After a brief lull in West Bank operations, Israeli troops detained eight wanted Palestinians during overnight raids, as manhunts continued for a number of terrorists who killed three Israelis in recent shooting attacks, the military said Tuesday morning.
Violence has spiked since two Israeli brothers from the West Bank settlement of Har Bracha were shot to death on Sunday in the nearby Palestinian town of Huwara. Settlers seeking revenge rampaged through Huwara hours later, further inflaming the volatile situation. One Palestinian was killed and hundreds more were hurt amid the violence.
On Monday night, a shooting near Jericho killed a visiting Israeli-American man and a number of other attacks targeted Israeli civilians, causing no severe injuries.
The attacker who carried out the deadly shooting in Huwara, killing Hallel Yaniv, 21, and Yagel Yaniv, 19, was believed to be in one of the Palestinian towns in the area. The gunmen who killed 27-year-old Israeli-American Elan Ganeles fled toward the Jericho area after police attempted to engage them.
The Israel Defense Forces on Tuesday morning said troops detained eight suspects during overnight raids across the West Bank, marking the first such operation in nearly a week.
The IDF’s nightly raids have been on pause since a major raid in the West Bank city of Nablus last week, and ahead of and following a Jordan-hosted meeting between Israeli and Palestinian officials on Sunday whose goal was to restore calm to the West Bank and Gaza Strip.
The military said troops detained four wanted Palestinians in the al-Aroub refugee camp near Hebron; three in Yabed, a town near Jenin; and an additional terror suspect in Idhna, a town in the southern West Bank.
None of the detainees were thought to have been related to the recent shooting attacks.
The eight suspects were handed over to the Shin Bet security agency for further questioning.
Separately on Tuesday, the Shin Bet said another eight Palestinian suspects were detained in recent weeks over a string of shooting attacks in the West Bank, all without causing injuries.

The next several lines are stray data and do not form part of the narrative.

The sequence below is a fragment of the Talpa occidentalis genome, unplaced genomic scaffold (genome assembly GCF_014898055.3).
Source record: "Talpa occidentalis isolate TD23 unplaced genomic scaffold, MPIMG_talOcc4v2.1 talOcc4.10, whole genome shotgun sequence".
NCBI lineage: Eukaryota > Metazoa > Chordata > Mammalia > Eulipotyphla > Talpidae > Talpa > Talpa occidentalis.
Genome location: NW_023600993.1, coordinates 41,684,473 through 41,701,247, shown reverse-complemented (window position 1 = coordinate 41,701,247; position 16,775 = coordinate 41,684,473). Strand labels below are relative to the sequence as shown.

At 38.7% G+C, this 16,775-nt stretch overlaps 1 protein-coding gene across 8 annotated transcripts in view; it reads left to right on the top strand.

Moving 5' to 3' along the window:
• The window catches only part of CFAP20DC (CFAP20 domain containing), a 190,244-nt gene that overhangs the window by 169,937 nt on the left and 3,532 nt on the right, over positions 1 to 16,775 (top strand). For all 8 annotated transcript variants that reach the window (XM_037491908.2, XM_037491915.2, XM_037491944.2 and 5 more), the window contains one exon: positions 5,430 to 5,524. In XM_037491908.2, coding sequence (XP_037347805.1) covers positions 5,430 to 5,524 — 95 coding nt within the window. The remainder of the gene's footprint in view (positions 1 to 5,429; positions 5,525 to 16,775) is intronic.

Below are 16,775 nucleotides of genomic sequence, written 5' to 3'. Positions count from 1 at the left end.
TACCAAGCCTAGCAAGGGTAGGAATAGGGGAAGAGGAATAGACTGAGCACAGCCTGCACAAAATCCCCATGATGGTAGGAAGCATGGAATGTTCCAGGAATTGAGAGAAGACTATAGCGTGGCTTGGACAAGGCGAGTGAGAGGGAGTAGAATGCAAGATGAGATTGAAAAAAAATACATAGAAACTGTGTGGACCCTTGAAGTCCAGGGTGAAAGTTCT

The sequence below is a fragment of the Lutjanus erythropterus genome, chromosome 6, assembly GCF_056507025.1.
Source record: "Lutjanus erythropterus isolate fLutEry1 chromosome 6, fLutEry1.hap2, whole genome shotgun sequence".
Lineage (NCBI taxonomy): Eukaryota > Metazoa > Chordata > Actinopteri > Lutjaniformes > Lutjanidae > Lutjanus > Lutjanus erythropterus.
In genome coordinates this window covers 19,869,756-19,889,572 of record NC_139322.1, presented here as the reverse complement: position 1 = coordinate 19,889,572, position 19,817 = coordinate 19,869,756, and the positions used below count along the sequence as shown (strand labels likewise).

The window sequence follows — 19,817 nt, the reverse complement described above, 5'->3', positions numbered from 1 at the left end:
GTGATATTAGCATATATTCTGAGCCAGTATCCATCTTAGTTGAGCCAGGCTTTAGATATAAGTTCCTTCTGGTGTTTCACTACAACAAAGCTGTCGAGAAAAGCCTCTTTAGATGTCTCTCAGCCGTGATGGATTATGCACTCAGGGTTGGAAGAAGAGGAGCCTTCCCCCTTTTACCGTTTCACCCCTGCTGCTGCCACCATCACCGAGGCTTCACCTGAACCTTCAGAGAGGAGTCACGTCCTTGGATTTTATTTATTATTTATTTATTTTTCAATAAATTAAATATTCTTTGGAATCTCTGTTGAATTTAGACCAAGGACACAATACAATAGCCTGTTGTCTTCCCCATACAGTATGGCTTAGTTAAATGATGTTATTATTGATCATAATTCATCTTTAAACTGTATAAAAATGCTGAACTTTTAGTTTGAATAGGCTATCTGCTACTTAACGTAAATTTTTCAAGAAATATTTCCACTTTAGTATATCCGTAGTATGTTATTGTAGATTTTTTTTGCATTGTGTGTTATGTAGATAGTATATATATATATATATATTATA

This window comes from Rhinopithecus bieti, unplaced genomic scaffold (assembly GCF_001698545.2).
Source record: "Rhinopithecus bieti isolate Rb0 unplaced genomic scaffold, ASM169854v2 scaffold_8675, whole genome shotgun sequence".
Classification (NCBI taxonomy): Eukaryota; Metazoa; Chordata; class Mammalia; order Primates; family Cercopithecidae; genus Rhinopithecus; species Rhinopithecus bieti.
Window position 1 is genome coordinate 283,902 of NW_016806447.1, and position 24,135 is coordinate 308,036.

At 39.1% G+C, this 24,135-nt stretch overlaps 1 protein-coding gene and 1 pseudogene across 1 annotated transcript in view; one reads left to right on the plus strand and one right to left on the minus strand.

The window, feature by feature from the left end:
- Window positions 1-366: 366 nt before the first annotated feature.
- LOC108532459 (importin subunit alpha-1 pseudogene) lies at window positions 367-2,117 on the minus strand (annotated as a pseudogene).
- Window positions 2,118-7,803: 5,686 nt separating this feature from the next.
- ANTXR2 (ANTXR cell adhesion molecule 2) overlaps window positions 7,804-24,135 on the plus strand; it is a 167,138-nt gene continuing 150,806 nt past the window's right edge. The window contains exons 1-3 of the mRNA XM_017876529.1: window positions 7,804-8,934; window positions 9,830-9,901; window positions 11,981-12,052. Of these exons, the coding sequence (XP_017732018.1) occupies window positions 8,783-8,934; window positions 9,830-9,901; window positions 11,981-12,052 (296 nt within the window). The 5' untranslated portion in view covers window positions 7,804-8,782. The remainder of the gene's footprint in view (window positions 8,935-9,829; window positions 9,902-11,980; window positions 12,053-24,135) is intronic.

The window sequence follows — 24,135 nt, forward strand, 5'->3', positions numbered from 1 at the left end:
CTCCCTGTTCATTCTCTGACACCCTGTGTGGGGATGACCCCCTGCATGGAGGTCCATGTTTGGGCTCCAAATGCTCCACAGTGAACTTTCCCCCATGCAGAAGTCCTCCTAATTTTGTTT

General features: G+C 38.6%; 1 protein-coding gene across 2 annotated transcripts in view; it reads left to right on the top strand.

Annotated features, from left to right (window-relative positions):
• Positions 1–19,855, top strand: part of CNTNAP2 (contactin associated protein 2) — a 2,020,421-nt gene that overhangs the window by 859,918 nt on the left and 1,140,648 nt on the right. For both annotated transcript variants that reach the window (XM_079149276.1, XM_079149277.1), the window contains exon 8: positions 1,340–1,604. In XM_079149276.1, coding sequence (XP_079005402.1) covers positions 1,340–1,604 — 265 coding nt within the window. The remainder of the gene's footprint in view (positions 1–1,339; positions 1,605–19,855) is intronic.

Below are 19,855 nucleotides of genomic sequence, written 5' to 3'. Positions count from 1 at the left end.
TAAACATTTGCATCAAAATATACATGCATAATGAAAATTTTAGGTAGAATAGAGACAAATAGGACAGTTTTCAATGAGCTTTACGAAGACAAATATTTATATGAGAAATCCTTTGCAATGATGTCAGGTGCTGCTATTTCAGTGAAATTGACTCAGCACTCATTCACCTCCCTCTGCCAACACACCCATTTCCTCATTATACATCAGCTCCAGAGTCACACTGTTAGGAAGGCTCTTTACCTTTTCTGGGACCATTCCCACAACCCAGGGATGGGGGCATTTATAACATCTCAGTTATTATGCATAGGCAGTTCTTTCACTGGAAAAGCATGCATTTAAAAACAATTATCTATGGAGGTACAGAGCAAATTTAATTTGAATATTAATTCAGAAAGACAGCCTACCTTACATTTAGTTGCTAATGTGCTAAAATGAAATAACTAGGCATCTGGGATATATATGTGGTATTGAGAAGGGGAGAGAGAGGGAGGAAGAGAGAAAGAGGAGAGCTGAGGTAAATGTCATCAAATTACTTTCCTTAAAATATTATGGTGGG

The agency said Belal Barghouti and Ahmed Aqel, residents of the West Bank town of Bayt Rima, were responsible for two shooting attacks against the Qalandiya checkpoint on December 7 and January 26, and another attack against an Israeli civilian near the Palestinian city of Rawabi on February 3.
Other suspects named by the Shin Bet included Ahmed Manasra and Alaa Manasra, residents of the Qalandiya refugee camp, allegedly responsible for an attack against the nearby checkpoint on January 27; Ahmed Abu Arida, a resident of Beitunia, allegedly responsible for a shooting attack on January 27 at the nearby Beitunia checkpoint; and Muhammed Makhrouk and Jibril Zbeidi, residents of the Jalazone refugee camp and allegedly behind a shooting attack on December 18 against the settlement of Beit El.
Military officials believe the spiraling violence will continue into the Muslim Ramadan holy month, which begins at the end of March.
The head of the IDF’s Central Command, Maj. Gen Yehuda Fuchs, told Prime Minister Benjamin Netanyahu during a security briefing that the Huwara rampage threatened to push the situation out of control, Channel 13 news reported.
“Another night of riots like that, and we’ll reach a point of no return,” Fuchs told Netanyahu.
“All of us went through an intifada, but no one went through an intifada that had online incitement, which makes the riot even more dangerous,” Shin Bet chief Ronen Bar said in the security discussion with Netanyahu, the network reported.
Defense Minister Yoav Gallant on Monday issued orders to prepare for an escalation in other areas, including Jerusalem and the Gaza Strip.
Tensions have also spiked between Israeli troops and extremist settlers.
The IDF said a group of settlers who hurled stones at Israeli forces in the West Bank attempted to ram an officer with a vehicle on Monday night. In a separate incident on Sunday, the IDF said a senior officer was assaulted by a group of settlers near the West Bank settlement of Rimonim.